The lengths to which some people will go to avoid picking up the check. At the end of January, a 28-year-old Brit named Mark Boyle began what promises to be a 30-month trek from England to India, for which he is bringing some T-shirts, bandages and an extra pair of sandals. Significantly, he is leaving his wallet behind, hoping to survive entirely off the kindness of strangers.
Boyle is walking to promote the values of the "freeconomy" movement, a group that claims 3,000 members in 54 countries. Advancing the bold and original thesis that money is the root of all alienation, freeconomicists believe we need to shift from a "money-based, community-less society" to a "community-based, moneyless society." And so Boyle will strike a blow for community by spending the next 2 and a half years cadging free meals from Bristol to Porbandar.
It comes as no great surprise then that Boyle is a former dot-com businessman. It is cyberculture, and its confluence with hippie values, that is helping drive the copyright wars, one of the most pointless economic conflicts in recent memory. Dedicated to the proposition that "information wants to be free," the Free Culture movement believes content such as news, books, film, games, but above all music, should be free in two senses: free as in speech (there should be no censorship or control over how culture is used); and free as in beer (the culture should be free for the taking).
This movement is opposed by music producers, film studios and other content producers, who are lobbying for more stringent penalties for illegal downloading and for stricter controls on how content can be used and copied. And so the two sides are locked in an increasingly polarized dance, with each advocating a perverse and unsustainable business model. It was left to Paul McGuinness, the long-time manager of U2, to try to knock some sense into them. At a conference in France last month, McGuinness gave a speech in which he blamed Internet service providers, fund managers and the hippie culture of Silicon Valley for destroying the recording industry, and he went on to propose that a fee for legitimate downloading should be collected by ISPs and paid out to copyright holders.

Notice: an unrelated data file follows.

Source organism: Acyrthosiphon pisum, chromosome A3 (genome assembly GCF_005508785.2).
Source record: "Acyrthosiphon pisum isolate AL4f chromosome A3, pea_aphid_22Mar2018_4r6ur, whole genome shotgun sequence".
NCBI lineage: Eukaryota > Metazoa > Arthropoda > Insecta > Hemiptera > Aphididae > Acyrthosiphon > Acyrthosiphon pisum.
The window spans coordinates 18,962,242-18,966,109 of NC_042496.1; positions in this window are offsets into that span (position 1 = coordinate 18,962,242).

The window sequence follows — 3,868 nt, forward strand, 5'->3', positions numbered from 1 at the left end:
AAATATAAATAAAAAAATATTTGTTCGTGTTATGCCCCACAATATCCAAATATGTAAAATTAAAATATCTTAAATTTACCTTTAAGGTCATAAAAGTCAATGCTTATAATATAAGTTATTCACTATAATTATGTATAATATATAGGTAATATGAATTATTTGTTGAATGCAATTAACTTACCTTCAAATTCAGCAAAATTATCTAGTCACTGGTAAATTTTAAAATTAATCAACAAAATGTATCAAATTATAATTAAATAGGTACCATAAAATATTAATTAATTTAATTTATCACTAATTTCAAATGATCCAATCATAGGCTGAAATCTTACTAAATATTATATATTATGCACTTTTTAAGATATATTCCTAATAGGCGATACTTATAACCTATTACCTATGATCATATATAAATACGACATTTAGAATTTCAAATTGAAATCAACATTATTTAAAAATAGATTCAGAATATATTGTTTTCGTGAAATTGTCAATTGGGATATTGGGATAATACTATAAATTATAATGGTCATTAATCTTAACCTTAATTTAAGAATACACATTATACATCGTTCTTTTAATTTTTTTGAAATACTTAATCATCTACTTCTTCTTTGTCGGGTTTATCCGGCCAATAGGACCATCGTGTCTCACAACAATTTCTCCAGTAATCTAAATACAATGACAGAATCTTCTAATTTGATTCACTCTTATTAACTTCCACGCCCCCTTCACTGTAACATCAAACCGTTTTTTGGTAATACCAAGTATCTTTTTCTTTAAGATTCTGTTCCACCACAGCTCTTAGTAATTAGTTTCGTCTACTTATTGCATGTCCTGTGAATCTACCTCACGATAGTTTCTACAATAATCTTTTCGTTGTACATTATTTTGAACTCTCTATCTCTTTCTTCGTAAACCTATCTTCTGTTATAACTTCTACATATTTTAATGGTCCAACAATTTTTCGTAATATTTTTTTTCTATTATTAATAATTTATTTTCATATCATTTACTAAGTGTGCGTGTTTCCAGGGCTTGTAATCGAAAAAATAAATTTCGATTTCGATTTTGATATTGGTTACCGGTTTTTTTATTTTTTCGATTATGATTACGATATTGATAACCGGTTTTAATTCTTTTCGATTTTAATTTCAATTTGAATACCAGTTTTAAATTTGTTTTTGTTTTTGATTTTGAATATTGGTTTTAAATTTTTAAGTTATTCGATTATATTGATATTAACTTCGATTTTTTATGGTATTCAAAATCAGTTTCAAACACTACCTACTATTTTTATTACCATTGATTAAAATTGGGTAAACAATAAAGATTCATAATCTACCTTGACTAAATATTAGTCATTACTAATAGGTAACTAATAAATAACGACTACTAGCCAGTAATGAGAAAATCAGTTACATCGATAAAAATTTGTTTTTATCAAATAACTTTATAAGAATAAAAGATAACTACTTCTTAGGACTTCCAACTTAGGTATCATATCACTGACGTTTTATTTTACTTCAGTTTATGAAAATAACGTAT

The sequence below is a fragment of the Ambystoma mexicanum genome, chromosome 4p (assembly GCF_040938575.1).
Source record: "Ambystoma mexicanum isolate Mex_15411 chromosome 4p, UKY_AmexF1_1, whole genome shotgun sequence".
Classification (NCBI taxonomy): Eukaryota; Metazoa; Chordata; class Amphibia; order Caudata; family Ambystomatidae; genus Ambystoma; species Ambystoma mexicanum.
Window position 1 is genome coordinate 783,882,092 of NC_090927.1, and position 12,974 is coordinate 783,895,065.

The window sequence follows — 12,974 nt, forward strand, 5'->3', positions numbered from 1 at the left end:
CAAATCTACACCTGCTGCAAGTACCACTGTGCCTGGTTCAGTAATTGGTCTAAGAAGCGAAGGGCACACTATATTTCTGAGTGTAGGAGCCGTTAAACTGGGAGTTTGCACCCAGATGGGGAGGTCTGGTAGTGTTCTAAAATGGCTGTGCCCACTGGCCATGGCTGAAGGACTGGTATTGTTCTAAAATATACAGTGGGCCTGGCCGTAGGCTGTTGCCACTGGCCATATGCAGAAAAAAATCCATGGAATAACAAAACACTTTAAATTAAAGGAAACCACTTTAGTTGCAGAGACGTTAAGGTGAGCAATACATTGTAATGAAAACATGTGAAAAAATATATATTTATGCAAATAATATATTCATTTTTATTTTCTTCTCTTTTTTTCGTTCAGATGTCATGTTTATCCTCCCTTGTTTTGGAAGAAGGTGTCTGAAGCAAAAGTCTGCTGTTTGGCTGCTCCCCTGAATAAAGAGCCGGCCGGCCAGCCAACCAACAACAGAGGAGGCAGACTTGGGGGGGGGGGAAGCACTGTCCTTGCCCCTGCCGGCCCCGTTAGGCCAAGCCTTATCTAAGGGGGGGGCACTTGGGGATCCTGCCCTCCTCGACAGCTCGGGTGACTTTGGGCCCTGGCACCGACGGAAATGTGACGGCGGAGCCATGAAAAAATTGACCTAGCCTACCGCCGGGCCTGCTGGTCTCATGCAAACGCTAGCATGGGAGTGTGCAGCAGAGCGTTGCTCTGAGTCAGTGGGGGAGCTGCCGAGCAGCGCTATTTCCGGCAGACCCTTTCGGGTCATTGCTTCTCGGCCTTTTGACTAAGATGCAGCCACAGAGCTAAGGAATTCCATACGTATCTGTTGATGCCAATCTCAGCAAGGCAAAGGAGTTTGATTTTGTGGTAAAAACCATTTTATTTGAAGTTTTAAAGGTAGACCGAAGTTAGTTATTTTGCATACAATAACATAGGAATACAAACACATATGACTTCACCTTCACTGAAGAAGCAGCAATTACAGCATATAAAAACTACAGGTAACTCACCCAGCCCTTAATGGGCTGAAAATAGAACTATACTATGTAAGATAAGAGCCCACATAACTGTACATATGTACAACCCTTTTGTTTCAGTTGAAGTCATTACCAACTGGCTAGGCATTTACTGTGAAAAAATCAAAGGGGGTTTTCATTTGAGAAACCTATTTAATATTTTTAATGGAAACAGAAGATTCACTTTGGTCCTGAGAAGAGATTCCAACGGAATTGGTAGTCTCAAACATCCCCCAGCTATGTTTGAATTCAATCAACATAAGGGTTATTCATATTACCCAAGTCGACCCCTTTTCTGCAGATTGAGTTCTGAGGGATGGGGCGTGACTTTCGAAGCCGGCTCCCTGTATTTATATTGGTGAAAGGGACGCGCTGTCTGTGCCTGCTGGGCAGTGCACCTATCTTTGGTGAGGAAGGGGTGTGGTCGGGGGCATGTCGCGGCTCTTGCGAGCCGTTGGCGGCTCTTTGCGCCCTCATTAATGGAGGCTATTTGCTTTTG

For his efforts, McGuinness was flogged around the blogosphere, where he was variously accused of being greedy, hypocritical and—worst—"corporate." Except that he's right about the influence of hippie values on Internet culture, as well as his suggestion for how to bring the copyright wars to an end.
The profound influence of the counterculture on cyberculture is not remotely controversial. Scratch a file-sharing activist and, more often than not, you'll find someone who, deep down, just doesn't like the idea of paying for music.
But that is a bit of a cheap shot. After all, nobody likes paying for music, any more than they like paying for food or drink or shelter or anything else. People pay for things when there is stuff they want and shelling out is better than the alternatives of stealing it or going without. All the Internet has done is make theft the most palatable option of the three, while a halfway measure such as 99-cent downloads on iTunes only serves to foreground the main question, namely, why should you pay for something that other people are getting for free?
If you're trying to square the notion of free culture with how the economy works, a handy rule of thumb is this: In the end, the consumer pays for everything. So when it comes to seemingly free media like radio and television, they are funded for the most part by commercial advertising, which is in turn paid for at the cash register by consumers.
The trick to resolving the copyright wars once and for all is to come up with a scheme for making downloading a similar experience to listening to the radio or watching TV: It would seem free, while ensuring that copyright holders actually get paid.
So how can we make file sharing seem free without it actually being free? Some countries are experimenting with a levy on blank recording media (such as CDs), and there are proposals to extend the levy to storage media such as MP3 players. But by far the most promising idea is a version of McGuinness' tax-and-distribute model, in which the government charges a basic Internet access tax, collected by ISPs, that would give users an unlimited right to download songs, videos, books, games and so on. The fee would then be paid out in royalties by the Copyright Royalty Board in much the same way it is currently done for radio.
Most importantly, it would allow artists to be paid, in a way that doesn't rely on draconian copyright controls on the one hand, or the kindness of strangers on the other. In the end, you get the culture you pay for, which is why the motto that everyone involved should be rallying around is "Free Lunch." As in, there's no such thing as a.
This piece originally ran in Maclean's. Andrew Potter is co-author of The Rebel Sell: Why the Culture Can't be Jammed.